Recently reported cannabis sales in Michigan show a significant increase while inventory remains plentiful and retail prices continue to slide, much to the benefit of consumers. The Michigan Cannabis Regulatory Agency (CRA) reported April 2022 data last week, detailing sales, licensing, and production in the state’s adult use and medical cannabis markets.
April combined adult use and medical market sales skyrocketed to $195 million, up 27.2% from March 2021’s sales of $153.2 million and up 26.9% from April 2021’s combined sales of $153.6 million.
Michigan cannabis prices have turned higher in May, with the spread between indoor and greenhouse flower widening over 50% in April. The increase in April sales might be put down to generally increasing demand – which may be related to significantly lower cannabis prices this year – as well as 4/20 demand. As noted in Cannabis Benchmarks’ April 29 Premium Report, Michigan 4/20 sales included 4,619 pounds of flower, a ten-fold increase from 4/20 holiday sales in 2020 and more than twice the 1,900 pounds of flower sold on 4/20/2021. Michigan cannabis prices may start to stabilize near current levels and even manage a lift going into higher seasonal demand this summer.
April 2022 adult use sales, at $168 million, were up 33.4% from March adult use sales of $121.2 million and up by 59.6% from April 2021 adult use sales of $105.2 million. The April 2022 month-on-month change in sales dwarfs any monthly change in sales previously seen in the Michigan data.
The Cannabis Benchmarks 2021 Annual Chartbook, to be published in the coming weeks, notes a 157% increase in adult use sales from 2020 to 2021, which would be an average increase of just over 13% per month. It appears Michigan demand is continuing to grow; or, perhaps more accurately, latent demand previously served by the illicit market is being increasingly captured by licensed businesses.
April 2022 average daily sales jumped to $5.6 million from $3.9 million in March 2022 even as prices continued to fall, again suggesting surging demand in April.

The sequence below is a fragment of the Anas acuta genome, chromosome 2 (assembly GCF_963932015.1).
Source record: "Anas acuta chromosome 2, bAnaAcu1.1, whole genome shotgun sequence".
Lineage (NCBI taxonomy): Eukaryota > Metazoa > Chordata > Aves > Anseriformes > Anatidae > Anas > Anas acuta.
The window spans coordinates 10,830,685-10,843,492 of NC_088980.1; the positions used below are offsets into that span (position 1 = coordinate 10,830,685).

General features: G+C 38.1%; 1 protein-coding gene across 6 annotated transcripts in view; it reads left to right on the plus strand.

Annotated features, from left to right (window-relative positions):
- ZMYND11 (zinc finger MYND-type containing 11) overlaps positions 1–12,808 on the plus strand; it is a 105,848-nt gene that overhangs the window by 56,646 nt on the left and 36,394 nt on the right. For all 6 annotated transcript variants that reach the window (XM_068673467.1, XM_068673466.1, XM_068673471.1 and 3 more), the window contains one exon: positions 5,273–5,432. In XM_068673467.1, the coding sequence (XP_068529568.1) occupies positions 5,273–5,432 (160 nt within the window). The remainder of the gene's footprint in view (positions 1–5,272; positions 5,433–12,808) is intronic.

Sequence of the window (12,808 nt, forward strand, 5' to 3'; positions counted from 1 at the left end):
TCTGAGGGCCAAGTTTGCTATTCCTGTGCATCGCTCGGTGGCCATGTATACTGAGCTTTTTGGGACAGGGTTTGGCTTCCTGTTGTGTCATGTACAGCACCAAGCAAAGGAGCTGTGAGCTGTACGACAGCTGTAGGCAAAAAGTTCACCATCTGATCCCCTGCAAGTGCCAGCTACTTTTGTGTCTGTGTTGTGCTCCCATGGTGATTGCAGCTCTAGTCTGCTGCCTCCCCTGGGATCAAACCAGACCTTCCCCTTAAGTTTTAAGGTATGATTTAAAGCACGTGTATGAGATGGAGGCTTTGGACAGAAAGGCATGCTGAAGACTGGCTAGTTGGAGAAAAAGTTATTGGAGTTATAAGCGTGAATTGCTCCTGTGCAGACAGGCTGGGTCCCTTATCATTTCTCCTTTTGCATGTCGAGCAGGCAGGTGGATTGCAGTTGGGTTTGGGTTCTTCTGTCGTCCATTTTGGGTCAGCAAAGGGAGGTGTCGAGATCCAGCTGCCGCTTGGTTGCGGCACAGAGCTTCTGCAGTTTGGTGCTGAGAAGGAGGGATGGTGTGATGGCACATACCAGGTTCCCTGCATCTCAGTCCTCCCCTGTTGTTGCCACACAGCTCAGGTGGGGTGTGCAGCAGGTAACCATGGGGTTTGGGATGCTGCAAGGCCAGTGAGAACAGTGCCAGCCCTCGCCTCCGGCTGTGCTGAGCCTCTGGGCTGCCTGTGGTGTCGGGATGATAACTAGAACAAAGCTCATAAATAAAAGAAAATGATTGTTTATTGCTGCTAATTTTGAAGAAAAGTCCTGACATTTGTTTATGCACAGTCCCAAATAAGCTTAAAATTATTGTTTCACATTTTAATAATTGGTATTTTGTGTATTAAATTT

Pounds of flower sold in the adult use market in April surged 112% after falling 25% in March 2022, itself an unusual downturn given seasonal sales trends typically show a sizable uptick from February to March.
Inventory held by growers that passed the state’s required testing was 62,278 pounds at the end of April. Combined with flower held in inventory at retailers – 52,999 pounds – the amount of immediately marketable flower in Michigan’s adult use market at the end of April was 115,277 pounds, or 2.9 months’ supply based on April sales of 39,747 pounds.
The number of plants harvested and reared in the most recent three months is shown in the table below. Vegetative and flowering plant figures are as of the month-end, while harvested plant figures encompass all those successfully harvested throughout the month. Vegetative, flowering, and harvested plant counts are rising as seasonal demand ramps up.
The average retail flower ounce price fell 30.1% in April 2022, after rising over 19% in March 2022. Flower ounce prices for the most recent three months and extrapolated pound prices are listed below.
The Executive Director of Michigan’s Cannabis Regulatory Agency, Andrew Brisbo, attributed April’s skyrocketing sales to lower prices, a possible migration from the illicit to the legal market, and increased tourism. “With retail prices falling 40% over the last year, the regulated market appears to be growing by pulling consumers from other means of accessing cannabis products,” he said. Brisbo also noted, “Michigan is starting to see a return to tourism, which may be playing a factor in increased sales as well.” Adding to demand, the Ann Arbor Hash Bash, celebrating its 50th anniversary this year, likely contributed to April’s sales spike with an estimated 8,000 to 15,000 attendees, according to local reports.
While Brisbo did not address the drop in medical cannabis sales in the April data, he did say “private sector investment is continuing to favor the larger adult use market in the state.” The CRA chief also spoke to an issue raised by Cannabis Benchmarks regarding the possibility of the separate medical and adult use sectors becoming a single market: “The CRA is still considering ways in which regulatory efficiencies can be realized while ensuring continued patient access as the market continues to shift.” Brisbo continued, “the timing of any policy initiatives through the legislature has not yet been determined,” suggesting there will likely be a legislative mandate to merge the medical and adult use markets.
Cannabis Benchmarks research for our soon to be published 2021 Chartbook shows a 157% surge in Michigan’s adult use cannabis sales from 2020 to 2021 and an 80% surge in combined medical and adult use sales in the same period. In fact, Michigan cannabis sales revenues were the third highest in the nation in 2021, behind the two legacy states of California and Colorado.
Of note, just three of the 10 most populous states – California, Illinois, and Michigan – have fully functioning legal medical and recreational cannabis markets, with Michigan being the tenth most populous state currently. Illinois, the sixth most populous state, saw its 2021 sales tally settle only about $10 million below Michigan’s.